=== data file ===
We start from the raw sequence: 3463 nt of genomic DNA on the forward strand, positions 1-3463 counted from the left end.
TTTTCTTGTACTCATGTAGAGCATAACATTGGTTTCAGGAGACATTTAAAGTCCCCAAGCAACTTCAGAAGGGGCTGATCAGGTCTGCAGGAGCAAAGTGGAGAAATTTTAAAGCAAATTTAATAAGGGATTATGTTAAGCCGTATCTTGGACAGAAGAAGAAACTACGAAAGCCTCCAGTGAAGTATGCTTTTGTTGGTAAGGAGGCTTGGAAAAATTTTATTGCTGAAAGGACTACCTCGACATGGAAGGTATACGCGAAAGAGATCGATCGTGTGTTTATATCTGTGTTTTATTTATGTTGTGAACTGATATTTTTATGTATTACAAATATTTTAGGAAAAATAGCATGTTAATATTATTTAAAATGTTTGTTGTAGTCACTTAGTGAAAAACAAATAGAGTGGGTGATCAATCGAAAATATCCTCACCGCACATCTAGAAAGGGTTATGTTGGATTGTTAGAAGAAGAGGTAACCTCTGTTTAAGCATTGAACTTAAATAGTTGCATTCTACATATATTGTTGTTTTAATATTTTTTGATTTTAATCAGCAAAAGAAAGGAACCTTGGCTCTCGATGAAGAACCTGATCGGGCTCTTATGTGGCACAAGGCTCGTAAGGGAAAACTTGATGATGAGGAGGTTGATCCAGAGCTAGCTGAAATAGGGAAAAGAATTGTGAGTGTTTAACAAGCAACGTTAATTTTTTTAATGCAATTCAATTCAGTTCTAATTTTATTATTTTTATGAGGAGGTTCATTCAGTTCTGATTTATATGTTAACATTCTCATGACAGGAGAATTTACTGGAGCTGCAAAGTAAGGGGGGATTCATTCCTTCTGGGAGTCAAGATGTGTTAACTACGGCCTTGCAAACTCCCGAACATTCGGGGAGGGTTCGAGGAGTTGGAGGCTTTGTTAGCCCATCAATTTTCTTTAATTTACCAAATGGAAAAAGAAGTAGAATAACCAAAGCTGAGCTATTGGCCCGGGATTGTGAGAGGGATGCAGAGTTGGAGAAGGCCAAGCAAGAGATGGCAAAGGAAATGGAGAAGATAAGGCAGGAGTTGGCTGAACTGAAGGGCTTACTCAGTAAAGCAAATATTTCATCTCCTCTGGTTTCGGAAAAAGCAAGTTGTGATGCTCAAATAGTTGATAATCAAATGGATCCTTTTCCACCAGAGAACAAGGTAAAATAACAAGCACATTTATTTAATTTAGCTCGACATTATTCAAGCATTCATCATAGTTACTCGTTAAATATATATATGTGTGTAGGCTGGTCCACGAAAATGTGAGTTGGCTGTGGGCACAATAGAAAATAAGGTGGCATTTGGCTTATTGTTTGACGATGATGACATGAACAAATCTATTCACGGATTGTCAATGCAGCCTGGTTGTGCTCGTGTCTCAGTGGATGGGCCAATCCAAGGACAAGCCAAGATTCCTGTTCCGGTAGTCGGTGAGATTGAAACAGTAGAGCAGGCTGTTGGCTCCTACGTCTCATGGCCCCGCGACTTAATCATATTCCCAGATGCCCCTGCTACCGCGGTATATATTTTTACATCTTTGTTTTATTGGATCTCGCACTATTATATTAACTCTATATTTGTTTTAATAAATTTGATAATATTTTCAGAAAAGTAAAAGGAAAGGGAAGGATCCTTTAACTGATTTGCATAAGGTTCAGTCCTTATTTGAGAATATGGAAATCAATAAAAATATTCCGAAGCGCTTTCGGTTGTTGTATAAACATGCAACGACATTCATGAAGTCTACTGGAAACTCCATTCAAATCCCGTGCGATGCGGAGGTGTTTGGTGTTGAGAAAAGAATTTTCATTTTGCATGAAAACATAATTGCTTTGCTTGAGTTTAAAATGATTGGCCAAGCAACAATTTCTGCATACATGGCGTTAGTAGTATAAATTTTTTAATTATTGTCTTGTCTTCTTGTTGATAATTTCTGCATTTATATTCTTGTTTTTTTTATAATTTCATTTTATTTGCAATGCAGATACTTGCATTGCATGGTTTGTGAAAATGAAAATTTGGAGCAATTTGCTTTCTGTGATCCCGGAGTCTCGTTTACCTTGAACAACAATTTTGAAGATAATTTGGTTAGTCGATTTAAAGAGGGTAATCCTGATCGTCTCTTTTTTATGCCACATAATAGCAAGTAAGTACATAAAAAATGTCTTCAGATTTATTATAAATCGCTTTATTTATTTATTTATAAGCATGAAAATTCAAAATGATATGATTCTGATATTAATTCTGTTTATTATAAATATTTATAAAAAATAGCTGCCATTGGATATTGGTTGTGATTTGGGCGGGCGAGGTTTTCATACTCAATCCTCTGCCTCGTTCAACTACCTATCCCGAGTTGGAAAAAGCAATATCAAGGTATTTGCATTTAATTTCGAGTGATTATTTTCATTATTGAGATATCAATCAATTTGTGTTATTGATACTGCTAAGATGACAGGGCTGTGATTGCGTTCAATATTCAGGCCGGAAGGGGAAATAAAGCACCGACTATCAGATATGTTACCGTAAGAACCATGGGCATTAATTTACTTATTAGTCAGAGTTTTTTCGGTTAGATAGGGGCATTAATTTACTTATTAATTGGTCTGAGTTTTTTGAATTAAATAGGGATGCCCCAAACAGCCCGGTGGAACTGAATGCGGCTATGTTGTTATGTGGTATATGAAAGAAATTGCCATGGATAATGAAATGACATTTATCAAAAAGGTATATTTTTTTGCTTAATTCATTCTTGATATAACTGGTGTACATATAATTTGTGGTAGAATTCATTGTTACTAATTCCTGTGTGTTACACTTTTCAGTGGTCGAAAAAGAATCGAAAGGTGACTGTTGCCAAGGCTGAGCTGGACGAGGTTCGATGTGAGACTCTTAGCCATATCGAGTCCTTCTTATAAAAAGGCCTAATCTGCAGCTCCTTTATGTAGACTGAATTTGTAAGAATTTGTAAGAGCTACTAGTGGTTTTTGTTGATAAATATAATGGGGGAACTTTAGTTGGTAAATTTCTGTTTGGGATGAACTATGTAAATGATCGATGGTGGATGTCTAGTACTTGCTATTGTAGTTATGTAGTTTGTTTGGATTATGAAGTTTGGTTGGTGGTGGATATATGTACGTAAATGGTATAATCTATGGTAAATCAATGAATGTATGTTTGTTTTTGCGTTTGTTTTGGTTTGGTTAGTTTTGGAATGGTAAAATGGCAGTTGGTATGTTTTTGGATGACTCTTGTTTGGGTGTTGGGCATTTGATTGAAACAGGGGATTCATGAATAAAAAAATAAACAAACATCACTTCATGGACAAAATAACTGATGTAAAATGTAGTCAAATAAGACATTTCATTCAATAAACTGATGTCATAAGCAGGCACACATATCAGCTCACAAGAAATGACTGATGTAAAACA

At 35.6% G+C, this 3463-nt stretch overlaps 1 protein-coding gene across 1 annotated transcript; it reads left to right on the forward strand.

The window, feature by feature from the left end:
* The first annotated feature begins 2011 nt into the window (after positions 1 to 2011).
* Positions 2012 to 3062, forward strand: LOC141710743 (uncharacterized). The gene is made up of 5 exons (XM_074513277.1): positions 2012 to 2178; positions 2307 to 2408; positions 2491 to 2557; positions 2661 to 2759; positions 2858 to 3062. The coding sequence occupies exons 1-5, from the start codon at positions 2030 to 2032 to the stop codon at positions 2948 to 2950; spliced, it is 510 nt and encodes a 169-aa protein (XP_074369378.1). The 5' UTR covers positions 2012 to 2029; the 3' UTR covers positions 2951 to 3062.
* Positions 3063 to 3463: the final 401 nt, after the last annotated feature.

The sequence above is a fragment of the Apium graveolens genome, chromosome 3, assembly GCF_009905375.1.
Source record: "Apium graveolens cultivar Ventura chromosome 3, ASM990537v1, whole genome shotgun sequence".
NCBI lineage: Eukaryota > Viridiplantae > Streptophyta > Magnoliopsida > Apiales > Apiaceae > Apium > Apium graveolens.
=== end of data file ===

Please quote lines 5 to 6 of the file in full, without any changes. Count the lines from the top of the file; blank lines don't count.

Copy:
* The first annotated feature begins 2011 nt into the window (after positions 1 to 2011).
* Positions 2012 to 3062, forward strand: LOC141710743 (uncharacterized). The gene is made up of 5 exons (XM_074513277.1): positions 2012 to 2178; positions 2307 to 2408; positions 2491 to 2557; positions 2661 to 2759; positions 2858 to 3062. The coding sequence occupies exons 1-5, from the start codon at positions 2030 to 2032 to the stop codon at positions 2948 to 2950; spliced, it is 510 nt and encodes a 169-aa protein (XP_074369378.1). The 5' UTR covers positions 2012 to 2029; the 3' UTR covers positions 2951 to 3062.